Napili resort facing violations for unpermitted rock wall work
County orders activities that began as Lane neared stopped
Maui County has ordered the Napili Sunset Beachfront Resort to stop work on an existing rock structure near the shoreline after West Maui residents complained that the work may be unpermitted and unsafe and could impact the nearby bay and beach.
The county currently is in the process of issuing violation notices and will impose fines per special management and shoreline rules, said Deputy Planning Director Joseph Alueta on Monday.
Alueta said activities that may contribute to a violation include: removal of a section of the existing rock structure, new rock material placed along the shoreline, staging of new rocks along Hui Road, use of heavy equipment, activity within the public beach access, work in the shoreline area without the use of appropriate best management practices to minimize safety and environmental impacts.
As Hurricane Lane threatened the islands last month, West Maui activist Kai Nishiki and others observed workers using heavy equipment to take boulders from a stockpile along Hui Road, the roadway fronting the condominium/hotel, and through a public beach access way to the lawn of the condominium property facing the ocean. Then the rocks were dropped from the condominium lawn to the edge of the property facing the shoreline, Nishiki said.
During transport, the equipment tore up asphalt on the walkway, and now there are “big trenches within the shoreline path,” where people were trying to access the beach next to heavy equipment, she said.
“It was a really dangerous situation for the public,” Nishiki said.
Hurricane Lane, which had Hawaii in its sights on Aug. 23, brought rain to Napili, and the pathway was filled with mud because of the rock-moving work, she said.
Nishiki said she got the runaround when asking to see a permit from the construction company doing the work. An official at the Napili Sunset said that there was a permit to do the work, but she never was shown a copy of the document.
Nishiki began taping the scene, including when she was questioned by police about her taping the activities and speaking to the workers.
Alueta said that there are no recent authorizations for emergency work in the shoreline area at the Napili Sunset.
A 1991 permit for the initial construction of the rock structure does authorize repair, “but this is limited to restack of the original materials via hand placement,” Alueta said in an email.
Frederick Hidalgo, general manager of the Napili Sunset, said Monday that the permitting issue is a “misunderstanding between the (condominium) board of directors and the county.”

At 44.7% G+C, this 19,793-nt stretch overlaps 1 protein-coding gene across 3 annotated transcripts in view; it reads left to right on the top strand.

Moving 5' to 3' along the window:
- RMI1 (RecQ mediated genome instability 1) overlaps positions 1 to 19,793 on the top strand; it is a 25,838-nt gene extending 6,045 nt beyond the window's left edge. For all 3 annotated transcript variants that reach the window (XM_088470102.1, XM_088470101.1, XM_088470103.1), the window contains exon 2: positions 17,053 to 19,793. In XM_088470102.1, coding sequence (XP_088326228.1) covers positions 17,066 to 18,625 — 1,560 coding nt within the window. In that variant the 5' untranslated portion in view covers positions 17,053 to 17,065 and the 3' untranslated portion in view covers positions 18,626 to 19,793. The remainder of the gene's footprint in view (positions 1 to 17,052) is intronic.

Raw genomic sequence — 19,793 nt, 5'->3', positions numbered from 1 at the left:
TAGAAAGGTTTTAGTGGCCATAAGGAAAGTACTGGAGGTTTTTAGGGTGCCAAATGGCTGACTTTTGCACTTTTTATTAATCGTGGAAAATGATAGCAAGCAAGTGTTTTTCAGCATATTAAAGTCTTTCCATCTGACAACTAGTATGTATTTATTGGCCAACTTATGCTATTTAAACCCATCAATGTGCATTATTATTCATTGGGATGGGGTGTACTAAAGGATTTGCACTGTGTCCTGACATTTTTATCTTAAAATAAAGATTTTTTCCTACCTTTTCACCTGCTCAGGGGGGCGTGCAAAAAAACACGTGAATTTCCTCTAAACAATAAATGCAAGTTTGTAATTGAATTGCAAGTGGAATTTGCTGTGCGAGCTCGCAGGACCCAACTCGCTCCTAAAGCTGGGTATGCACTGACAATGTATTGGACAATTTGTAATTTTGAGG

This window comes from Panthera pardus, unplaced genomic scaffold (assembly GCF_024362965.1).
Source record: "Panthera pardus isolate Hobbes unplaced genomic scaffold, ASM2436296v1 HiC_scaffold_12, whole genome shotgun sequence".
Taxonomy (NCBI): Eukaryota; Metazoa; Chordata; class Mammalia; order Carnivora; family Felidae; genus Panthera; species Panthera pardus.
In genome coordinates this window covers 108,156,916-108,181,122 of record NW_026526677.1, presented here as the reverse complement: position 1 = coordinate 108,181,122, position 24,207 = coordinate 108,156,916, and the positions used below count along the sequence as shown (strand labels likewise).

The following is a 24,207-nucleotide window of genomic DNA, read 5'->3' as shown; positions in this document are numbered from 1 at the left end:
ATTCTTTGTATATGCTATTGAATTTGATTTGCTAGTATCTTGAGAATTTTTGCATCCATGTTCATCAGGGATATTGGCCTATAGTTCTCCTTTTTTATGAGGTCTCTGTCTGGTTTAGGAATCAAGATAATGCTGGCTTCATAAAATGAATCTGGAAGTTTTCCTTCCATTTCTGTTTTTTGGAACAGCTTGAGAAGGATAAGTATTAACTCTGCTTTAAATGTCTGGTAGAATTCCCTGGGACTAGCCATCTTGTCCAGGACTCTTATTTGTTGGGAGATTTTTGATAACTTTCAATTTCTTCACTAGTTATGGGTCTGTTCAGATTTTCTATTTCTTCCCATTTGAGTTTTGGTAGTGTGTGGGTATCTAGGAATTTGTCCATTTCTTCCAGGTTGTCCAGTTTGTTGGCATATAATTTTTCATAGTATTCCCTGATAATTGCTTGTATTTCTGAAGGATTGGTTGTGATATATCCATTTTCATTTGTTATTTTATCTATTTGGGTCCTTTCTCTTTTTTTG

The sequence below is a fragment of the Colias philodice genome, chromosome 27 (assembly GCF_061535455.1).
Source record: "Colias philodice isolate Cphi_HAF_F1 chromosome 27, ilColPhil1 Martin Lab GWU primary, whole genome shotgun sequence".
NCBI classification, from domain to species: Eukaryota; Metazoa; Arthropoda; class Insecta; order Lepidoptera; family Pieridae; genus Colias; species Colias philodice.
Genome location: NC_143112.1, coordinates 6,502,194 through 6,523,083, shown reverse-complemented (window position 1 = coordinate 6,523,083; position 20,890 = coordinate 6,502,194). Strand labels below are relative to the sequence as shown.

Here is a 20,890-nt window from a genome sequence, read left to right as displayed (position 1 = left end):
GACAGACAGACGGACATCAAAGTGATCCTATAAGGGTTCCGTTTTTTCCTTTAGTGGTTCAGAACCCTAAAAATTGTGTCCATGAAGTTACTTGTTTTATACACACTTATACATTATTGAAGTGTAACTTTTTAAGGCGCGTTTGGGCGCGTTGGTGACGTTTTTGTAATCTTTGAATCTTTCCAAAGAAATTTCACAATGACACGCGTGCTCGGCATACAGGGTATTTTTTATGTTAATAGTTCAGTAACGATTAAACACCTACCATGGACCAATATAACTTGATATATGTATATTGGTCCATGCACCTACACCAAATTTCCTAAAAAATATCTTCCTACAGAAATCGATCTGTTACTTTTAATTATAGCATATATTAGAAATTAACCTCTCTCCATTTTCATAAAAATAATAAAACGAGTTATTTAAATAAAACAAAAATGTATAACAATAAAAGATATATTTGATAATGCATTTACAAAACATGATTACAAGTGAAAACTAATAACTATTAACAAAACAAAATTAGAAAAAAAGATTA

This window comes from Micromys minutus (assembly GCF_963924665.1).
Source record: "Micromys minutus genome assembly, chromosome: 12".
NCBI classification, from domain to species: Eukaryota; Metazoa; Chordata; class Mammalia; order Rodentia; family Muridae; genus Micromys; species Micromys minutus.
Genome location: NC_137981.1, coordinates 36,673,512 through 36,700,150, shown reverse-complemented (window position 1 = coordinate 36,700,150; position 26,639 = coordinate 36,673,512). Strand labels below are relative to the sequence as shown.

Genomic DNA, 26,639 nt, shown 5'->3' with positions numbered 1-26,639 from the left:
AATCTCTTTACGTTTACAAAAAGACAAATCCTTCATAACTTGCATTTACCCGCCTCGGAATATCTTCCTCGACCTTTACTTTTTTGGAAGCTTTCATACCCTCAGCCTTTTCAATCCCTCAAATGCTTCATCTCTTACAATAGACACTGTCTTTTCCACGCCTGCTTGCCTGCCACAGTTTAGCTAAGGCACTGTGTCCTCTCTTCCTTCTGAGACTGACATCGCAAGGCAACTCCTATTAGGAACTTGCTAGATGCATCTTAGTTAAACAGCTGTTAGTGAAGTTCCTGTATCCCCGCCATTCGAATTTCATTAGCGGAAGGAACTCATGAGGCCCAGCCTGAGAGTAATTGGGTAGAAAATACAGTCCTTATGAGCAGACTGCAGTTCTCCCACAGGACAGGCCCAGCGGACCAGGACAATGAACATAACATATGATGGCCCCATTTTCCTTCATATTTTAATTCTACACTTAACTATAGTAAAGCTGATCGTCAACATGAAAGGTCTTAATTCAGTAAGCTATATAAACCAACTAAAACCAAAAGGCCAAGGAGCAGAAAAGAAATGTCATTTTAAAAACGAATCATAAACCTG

He said the condominium board of directors was complying with the permit issued in the ’90s when it fixed the rock structure. With the possibility of hurricane surges on the way, the condominium board was trying to protect the property and requested the work be done.
Overall, Hidalgo said the condominium maintains the beach accesses as well as provides showers and trash bins for the public.
“We have no intention to ruin the bay,” he said, noting that the condominium business also depends on the bay.
The areas where crews worked were cleaned up, and no debris was left behind, Hidalgo said.
Rocks on and off the property were used in the job. Hildalgo acknowledged that some rocks were new and put into the wall to replace cracked ones.
After the storm passed, the work has stopped per the county, and no damage has occurred in the area, Hidalgo said.
Alueta said: “Fortunately, the activities so far have not incurred damages to the beach or water quality. However, alterations to the shoreline area may have to be corrected.”
While best management practices have been employed at the request of the county at the site, there still is potential for runoff-related impacts from high waves because there is a section of exposed bank along the shoreline, Alueta said.
Runoff also could occur from rainfall because of earthwork done through and adjacent to the public access way, Alueta added.
The county — and possibly the state — will make a determination on the full scope of any potential violations and corrective measures. The property owners will have to work with the government agencies to determine how best to resolve any violations.
Nishiki said that there were heavy rains in the area on Sept. 12 and that water that normally runs down the public access way was muddier because of the earthwork.
“They are contributing to a problem that is already existing,” she said.
Nishiki found it shocking that the work was being done as a hurricane was approaching when the county was shut down.
“They know that all the county and state offices are closed” so no one will know, she said.
“This illegal and unpermitted work was done with the intent to avoid following the SMA (special management area) rules put in place to protect our shoreline and public health and safety,” Nishiki said.
“These are the kinds of actions we really need to make an example of,” she continued. “The county needs to come down hard on violations like this and fully (order) all the fines they have the power to use.”
* Melissa Tanji can be reached at email@example.com.